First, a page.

Creation date / 2020 / All
- Dressed in his triple robe set, Dhammavaro, center, receives his monk ordination from Luang Por Pasanno in the presence of the Abhayagiri monastic community on May 17, 2020.
- With his head freshly-shaved and robes newly-dyed, Dhammavaro prepares to approach his Preceptor with his requisites and an offering of gifts while his parents Don and Terri look on.
- Having sewed and dyed a formal robe, novice Dhammavaro hangs the cloth to dry in front of a skeleton used for contemplation. A candidate for monkhood at Abhayagiri must sew and dye a set of three robes before his ordination ceremony.
- Dhammavaro wears heavy gloves to manipulate cloth soaking in the boiling reduction bath, which helps to saturate the garment with dye. Beginning with two 40-gallon barrels of madrone bark, the resulting dye would fill only a single, 10-gallon pot.
- A robe soaks in the mordant bath, where tone begins to appear on the cloth.
- Dhammavavro applies mordant to a robe alongside Ajahn Ñaniko, the abbot of Abhayagiri, who dyed a robe at the same time. It's common for a novice to have dedicated help through this process from a more senior monk.
- In the first stage of dyeing, the cloth is soaked in mordant - a solution which will help dye adhere to the garment. After rinsing off excess mordant, the cloth has a slight coloration, seen here.
- Dye drips from Dhammavavro's arm as he hangs his jiworn from a clothesline outside the monks' utility building.
- The robe is refolded over the clothesline in the second stage of flipping to avoid drip marks and ensure even color saturation.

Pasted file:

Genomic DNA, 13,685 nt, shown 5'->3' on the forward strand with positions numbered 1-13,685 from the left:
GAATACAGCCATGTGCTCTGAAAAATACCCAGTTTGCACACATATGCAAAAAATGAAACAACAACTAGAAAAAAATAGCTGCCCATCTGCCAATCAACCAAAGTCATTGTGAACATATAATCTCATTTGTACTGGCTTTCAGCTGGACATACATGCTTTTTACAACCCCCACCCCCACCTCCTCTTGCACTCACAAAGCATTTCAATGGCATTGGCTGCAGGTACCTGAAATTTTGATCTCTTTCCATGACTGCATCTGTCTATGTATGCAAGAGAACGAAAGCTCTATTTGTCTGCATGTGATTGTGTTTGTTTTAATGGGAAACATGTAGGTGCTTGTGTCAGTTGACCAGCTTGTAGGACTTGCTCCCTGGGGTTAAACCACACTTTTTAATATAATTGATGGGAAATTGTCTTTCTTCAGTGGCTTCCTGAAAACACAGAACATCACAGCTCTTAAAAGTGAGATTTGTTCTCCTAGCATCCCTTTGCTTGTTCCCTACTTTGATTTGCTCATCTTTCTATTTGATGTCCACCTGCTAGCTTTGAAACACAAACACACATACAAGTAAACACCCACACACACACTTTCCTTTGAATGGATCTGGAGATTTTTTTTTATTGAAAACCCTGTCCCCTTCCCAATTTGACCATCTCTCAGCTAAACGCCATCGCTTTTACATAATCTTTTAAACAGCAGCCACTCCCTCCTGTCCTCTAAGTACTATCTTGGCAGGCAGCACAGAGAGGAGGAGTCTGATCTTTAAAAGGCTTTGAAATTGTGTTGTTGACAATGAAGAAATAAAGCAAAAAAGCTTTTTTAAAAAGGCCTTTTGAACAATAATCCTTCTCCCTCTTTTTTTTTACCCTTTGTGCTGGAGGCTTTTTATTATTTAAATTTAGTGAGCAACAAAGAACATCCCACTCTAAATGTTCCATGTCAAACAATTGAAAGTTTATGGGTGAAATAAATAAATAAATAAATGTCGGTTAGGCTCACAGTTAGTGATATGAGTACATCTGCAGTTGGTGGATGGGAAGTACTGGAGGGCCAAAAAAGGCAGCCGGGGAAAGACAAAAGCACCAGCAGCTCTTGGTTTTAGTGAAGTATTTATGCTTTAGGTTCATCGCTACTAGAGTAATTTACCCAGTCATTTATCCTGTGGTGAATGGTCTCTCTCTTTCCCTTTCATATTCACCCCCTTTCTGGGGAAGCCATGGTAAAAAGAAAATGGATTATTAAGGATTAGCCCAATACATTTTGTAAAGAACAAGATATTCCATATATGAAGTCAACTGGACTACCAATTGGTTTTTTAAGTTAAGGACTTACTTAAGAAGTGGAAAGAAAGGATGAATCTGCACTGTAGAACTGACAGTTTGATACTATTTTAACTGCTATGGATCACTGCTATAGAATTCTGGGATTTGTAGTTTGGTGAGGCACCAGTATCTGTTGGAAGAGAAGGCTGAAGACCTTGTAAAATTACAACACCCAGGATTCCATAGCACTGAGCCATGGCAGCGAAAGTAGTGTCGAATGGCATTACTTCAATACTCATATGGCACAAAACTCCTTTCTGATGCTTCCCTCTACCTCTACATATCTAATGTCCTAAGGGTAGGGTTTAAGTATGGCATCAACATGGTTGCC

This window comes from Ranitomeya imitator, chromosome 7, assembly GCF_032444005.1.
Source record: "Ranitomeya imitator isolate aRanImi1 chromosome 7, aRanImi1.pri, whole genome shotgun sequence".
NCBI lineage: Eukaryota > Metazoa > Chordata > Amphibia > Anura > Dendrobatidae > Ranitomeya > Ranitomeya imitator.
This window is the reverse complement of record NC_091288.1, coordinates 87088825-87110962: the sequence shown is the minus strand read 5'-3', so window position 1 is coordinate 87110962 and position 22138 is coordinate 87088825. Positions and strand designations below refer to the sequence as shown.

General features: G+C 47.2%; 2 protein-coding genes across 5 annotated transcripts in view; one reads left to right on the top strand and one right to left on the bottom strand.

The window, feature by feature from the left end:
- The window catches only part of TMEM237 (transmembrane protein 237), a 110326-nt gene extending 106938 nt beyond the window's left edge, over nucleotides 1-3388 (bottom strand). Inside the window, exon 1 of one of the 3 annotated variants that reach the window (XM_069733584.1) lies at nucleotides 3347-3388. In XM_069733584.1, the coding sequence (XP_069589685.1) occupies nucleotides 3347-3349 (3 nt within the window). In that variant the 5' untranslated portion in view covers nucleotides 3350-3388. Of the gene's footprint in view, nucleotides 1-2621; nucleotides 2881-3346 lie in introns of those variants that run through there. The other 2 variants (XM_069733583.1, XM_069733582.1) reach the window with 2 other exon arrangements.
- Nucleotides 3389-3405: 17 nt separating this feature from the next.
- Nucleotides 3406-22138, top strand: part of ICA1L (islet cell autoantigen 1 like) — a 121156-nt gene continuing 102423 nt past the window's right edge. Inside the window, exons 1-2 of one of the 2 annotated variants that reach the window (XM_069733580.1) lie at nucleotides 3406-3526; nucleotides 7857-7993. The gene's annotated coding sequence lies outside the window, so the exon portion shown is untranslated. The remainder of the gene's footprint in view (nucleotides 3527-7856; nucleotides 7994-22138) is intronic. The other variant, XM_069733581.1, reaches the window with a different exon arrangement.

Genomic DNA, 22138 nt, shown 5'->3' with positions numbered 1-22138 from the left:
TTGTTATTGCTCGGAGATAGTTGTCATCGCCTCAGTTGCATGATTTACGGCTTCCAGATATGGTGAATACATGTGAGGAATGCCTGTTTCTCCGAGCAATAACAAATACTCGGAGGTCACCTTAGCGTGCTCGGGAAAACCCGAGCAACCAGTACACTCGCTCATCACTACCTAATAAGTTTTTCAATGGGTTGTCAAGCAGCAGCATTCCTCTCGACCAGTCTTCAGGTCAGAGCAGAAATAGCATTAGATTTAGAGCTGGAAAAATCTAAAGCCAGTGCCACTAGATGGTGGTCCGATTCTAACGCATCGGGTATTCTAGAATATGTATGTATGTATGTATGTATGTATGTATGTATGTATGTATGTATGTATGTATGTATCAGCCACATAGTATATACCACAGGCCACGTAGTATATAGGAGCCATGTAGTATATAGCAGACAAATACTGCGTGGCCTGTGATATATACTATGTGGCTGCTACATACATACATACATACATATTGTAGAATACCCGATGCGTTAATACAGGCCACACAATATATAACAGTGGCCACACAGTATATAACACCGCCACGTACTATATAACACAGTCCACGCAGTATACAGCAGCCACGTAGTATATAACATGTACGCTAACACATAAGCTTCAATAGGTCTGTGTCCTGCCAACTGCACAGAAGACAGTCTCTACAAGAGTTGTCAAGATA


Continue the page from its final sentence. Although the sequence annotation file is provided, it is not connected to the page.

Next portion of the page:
- In the third stage of flipping, the dye is massaged into the cloth with the hands so that it remains in the center of the robe.
- In a process developed at the time of the Buddha, a robe will be flipped in three steps so the natural dye settles evenly on the cloth. This rotation also prevents "racing stripes" as dye drips down the sides.
- Dhammavavro pulls his jiworn from the final dye solution, where it soaked for two hours. The number and duration of baths determine color density and uniformity in a robe - often cloth must be saturated in dye many times for a rich and even color.
- Dhammavavro separates madrone bark from the initial, weak dye solution before moving it to the reduction bath.
- After straining the madrone bark, Dhammavavro moves the weak dye liquid to another pot, where it will be boiled and reduced. To stay on schedule, he spent four nights' vigil in a cold basement retrofitted with dyeing equipment.
- Dhammavaro pours bark from the madrone tree into a pot of boiling water, where it will "steep" and color the liquid just like tea leaves brewing in a tea cup.